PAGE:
Reply
  • memadmax
    No doubt these boards are for the low end dells/hp's that companies buy en-mass to populate a workcenter...

    Next...
    Reply
  • TJ Hooker
    Nobody who already has an LGA 1151 platform is expected to upgrade to a 200 series mobo. For those who are wanting a LGA 1151 platform, a 200 series mobo will likely be a good option as they should cost roughly the same and provide a few minor improvements or new features.
    Same concept applies when looking at Kaby Lake vis-a-vis Skylake.

    Is this really so hard for people to understand? Is it really necessary to complain about the lack of huge improvements (that no one should have been expecting in the first place)?
    Reply
  • bit_user
    19098827 said:
    Considering the reviews put the 7700K at about 0-2% in gains across the board, ... I'd wait for Zen and then maybe what Intel does to counter it
    News flash: the 7700k is what Intel did to counter it. It's an overclock of their existing architecture on virtually the same process. What is that, if not a hasty reaction to Ryzen?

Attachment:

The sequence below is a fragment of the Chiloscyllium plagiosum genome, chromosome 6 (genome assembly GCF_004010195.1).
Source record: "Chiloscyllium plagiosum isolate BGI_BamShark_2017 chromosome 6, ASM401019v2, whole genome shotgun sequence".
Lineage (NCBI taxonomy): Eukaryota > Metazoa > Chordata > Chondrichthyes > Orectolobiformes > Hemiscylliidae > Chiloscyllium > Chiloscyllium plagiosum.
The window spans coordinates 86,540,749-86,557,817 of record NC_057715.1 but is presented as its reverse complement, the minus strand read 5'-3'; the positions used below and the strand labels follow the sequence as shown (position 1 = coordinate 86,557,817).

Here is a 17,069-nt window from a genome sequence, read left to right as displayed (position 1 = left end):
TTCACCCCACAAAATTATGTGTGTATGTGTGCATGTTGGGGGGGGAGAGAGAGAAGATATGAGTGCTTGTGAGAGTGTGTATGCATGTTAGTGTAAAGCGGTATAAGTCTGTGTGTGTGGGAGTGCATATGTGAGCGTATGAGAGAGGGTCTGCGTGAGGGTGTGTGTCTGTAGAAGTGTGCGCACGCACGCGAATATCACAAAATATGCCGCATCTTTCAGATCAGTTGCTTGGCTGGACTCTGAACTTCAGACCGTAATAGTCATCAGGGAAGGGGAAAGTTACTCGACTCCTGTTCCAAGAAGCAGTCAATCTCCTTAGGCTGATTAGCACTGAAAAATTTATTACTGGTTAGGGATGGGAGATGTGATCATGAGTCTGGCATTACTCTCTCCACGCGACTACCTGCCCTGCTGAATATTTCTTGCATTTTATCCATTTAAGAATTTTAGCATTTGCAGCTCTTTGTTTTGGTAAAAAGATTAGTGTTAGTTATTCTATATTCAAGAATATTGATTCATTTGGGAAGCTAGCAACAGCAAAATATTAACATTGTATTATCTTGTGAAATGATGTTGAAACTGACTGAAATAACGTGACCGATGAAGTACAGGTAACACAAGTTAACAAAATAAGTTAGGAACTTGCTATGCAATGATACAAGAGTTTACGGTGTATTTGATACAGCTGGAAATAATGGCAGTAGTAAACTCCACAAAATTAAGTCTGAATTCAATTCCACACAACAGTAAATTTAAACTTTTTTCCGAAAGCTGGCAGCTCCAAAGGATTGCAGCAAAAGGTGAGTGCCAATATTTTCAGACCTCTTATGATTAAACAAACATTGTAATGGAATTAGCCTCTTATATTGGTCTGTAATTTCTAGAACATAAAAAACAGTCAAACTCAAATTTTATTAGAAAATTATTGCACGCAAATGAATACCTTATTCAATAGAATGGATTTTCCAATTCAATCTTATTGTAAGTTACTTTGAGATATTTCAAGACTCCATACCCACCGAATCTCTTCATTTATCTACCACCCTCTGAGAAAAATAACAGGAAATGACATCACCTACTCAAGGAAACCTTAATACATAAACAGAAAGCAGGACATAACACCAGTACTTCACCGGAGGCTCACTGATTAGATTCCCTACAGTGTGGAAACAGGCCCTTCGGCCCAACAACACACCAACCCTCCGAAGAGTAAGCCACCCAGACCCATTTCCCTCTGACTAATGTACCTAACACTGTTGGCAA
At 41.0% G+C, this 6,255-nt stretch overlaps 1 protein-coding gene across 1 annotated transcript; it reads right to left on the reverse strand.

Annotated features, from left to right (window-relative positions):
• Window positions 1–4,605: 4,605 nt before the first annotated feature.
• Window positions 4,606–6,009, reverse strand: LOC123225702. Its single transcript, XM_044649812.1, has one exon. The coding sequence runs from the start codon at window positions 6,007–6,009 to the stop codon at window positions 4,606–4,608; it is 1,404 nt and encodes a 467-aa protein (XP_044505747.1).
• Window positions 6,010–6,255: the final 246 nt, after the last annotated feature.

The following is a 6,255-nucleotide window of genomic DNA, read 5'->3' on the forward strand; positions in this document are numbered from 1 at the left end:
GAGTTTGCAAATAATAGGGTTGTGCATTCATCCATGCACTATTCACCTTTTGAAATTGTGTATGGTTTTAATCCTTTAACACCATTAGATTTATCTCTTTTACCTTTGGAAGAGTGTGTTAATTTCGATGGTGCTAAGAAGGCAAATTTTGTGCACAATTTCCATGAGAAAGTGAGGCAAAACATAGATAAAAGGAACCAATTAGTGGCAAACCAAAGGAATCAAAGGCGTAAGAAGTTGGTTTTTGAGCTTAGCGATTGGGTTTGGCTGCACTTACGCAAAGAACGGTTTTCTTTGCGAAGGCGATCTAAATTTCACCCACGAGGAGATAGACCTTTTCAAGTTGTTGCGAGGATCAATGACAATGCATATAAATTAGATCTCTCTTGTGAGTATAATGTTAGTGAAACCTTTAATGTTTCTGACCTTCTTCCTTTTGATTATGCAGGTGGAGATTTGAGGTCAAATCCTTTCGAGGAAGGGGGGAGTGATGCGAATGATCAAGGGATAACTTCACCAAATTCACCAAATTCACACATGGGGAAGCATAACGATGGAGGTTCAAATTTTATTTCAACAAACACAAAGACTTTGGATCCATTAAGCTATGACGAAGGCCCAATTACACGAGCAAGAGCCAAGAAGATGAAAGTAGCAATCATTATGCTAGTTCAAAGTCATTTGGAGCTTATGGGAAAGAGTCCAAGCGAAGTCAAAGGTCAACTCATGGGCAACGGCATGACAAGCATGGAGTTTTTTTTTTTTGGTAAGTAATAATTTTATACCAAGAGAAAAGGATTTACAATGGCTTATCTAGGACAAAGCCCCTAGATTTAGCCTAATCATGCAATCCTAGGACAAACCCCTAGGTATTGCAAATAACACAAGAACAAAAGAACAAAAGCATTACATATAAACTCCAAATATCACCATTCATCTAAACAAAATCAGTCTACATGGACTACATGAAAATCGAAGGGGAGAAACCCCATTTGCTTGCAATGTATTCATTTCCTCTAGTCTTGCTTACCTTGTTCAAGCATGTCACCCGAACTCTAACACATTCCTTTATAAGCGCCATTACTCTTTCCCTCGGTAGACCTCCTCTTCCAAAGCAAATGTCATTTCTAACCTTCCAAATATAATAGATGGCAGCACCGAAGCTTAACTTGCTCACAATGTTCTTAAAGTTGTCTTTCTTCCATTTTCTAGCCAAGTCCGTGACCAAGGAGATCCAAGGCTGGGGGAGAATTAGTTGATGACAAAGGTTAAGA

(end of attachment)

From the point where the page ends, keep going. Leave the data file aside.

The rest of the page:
In the longer term, they'll provide more cores, in the form of Coffee Lake.

    OEMs could enable x16/x8 multi-GPU configurations using the CPU’s 16 PCI-E lanes and an additional eight lanes from the chipset.
    This is a terrible idea, as it's basically going x16/x4, with the x4 also being shared for SSD, sound, and all other I/O. Much better to split the CPU's direct-connected lanes 8x/8x.

    The only argument I see for x8 lanes per device is for some server peripherals that are x8 lanes @ PCIe 2.0.

    And the only point I see of adding more PCIe lanes from the PCH is for RAIDs of M.2 SSDs.

    19100232 said:
    No doubt these boards are for the low end dells/hp's that companies buy en-mass to populate a workcenter...
    How are these low-end, exactly? Unless you're just talking about the Bx50 chipsets. But the Z270 is the best thing you can pair with an i7-7700k, and that's not low-end by any definition.
    Reply
  • TechnoTarzan
    No mention of the new Intel 3D CrossPoint memory support?
    Reply
  • vincentyu
    The only meaningful addition would be HDMI 2.0 port, but that would be up to motherboard vendors to decide...
    Reply
  • jtd871
    And support for streaming Netflix @ 4K.
    Reply